CHESTERFIELD, N.H. -- A man who owns two neighboring businesses on Route 9 anticipates adding a third to his portfolio within the next two months.
Pierre Saba has for more than a year been working to establish a gas station/convenience store just a stone's throw from his two other enterprises -- Riverside store and Riverside Hotel. All necessary permits are in place and a building has been constructed at 85 N.H. Route 9, though the interior was mostly bare as of last week. Pavement is also needed in the parking lot and around the island that will be the home of three gas pumps for up to six vehicles.
Saba has told the Reformer the business will be a state-of-the-art facility and consist of an Irving gas station that includes food options, air conditioning and bathrooms.
According to a copy of the use intensity statement received from the Office of the Chesterfield Planning Board, Saba's proposal is to develop the land for commercial and residential purposes, as the property will feature apartments and a parking lot in addition to the gas station. The documents state the building on the site will have a pair of two-bedroom apartments on the second floor and the ground floor will contain a convenience store with up to four employees.
Saba told the Reformer he hopes the project will be finished by the end of August and aims to hold a grand opening about a month later. He said the new business will be a unique gas station with the latest technology and well-lit gas pumps.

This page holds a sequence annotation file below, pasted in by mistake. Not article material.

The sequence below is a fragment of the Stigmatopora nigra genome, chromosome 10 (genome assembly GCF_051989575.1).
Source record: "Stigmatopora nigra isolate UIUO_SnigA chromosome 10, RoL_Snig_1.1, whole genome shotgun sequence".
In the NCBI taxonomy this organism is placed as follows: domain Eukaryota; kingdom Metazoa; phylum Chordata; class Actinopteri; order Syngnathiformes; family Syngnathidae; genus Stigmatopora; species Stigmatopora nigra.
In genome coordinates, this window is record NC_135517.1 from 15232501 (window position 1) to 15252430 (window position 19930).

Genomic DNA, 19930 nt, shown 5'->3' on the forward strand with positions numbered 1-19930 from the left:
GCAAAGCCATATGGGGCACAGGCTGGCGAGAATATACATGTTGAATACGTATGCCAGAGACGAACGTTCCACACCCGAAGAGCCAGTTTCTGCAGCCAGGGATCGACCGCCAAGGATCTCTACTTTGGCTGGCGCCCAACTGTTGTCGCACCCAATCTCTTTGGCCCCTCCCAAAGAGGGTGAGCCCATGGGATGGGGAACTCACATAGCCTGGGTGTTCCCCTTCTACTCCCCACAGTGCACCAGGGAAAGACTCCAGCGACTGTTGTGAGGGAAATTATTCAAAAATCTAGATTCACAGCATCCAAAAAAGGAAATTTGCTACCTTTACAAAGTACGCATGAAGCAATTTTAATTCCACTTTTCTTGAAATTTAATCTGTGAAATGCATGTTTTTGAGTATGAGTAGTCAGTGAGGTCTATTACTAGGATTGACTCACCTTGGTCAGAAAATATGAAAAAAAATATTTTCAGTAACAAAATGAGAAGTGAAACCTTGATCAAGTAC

"I think Route 9 has plenty of traffic to handle both gas stations," he said, adding that he will give the Reformer a tour of the new facility once it opens.
He explained each of his three businesses -- Riverside Hotel, the Riverside store and the new gas station -- will carry slightly different products to ensure all his customers can find whatever they need.
The documents from the Planning Board's office lists the building as being 5,020 square feet in area and states the parking lot will fit 33 vehicles, including two handicap-accessible spots that have been proposed.
Also, access to Route 9 is expected to be expanded to provide three lanes, with one lane entering as well as left- and right-turning lanes.
According to the use intensity statement, put together with the help of Spofford's Bell Engineering, the Institute of Transportation Engineers Trip Generation Manual estimates 59.69 peak trips per hour per 1,000 square feet of retail store space for a convenience market with gasoline pumps. Since the building is smaller than 50,000 square feet, it is subject to a 60 percent pass-by trip reduction, giving 120 peak hour trips. The manual lists a separate estimate for a gasoline service station with a convenience market with 13.38 peak hour trips per fueling position. An estimated 33 peak hour trips are generated after the 60 percent pass-by reduction factor has been applied.
The documents state the development utilizes an unused commercial lot and conforms to the goals of the Chesterfield Town Plan because it does not contribute to sprawl or disrupt the aesthetics of the area.
"The proposal will have minimal impact on existing utilities in the area, both wastewater and storm run-off systems have been designed to eliminate any off-site impacts," the documents state. "The site does not contain rare habitat or wetlands and, therefore, causes minimal impact to local natural resources."
The project also will bring additional tax revenue and commercial activity into the town.
Ronald Bell of Bell Engineering said he was in charge of putting the site plans together, which took a couple of months. He said he designed the parking lot layout and stormwater retention, though his involvement in the project is now completed.
Domenic Poli can be reached at email@example.com, or 802-254-2311, ext. 277. You can follow him on Twitter @dpoli_reformer.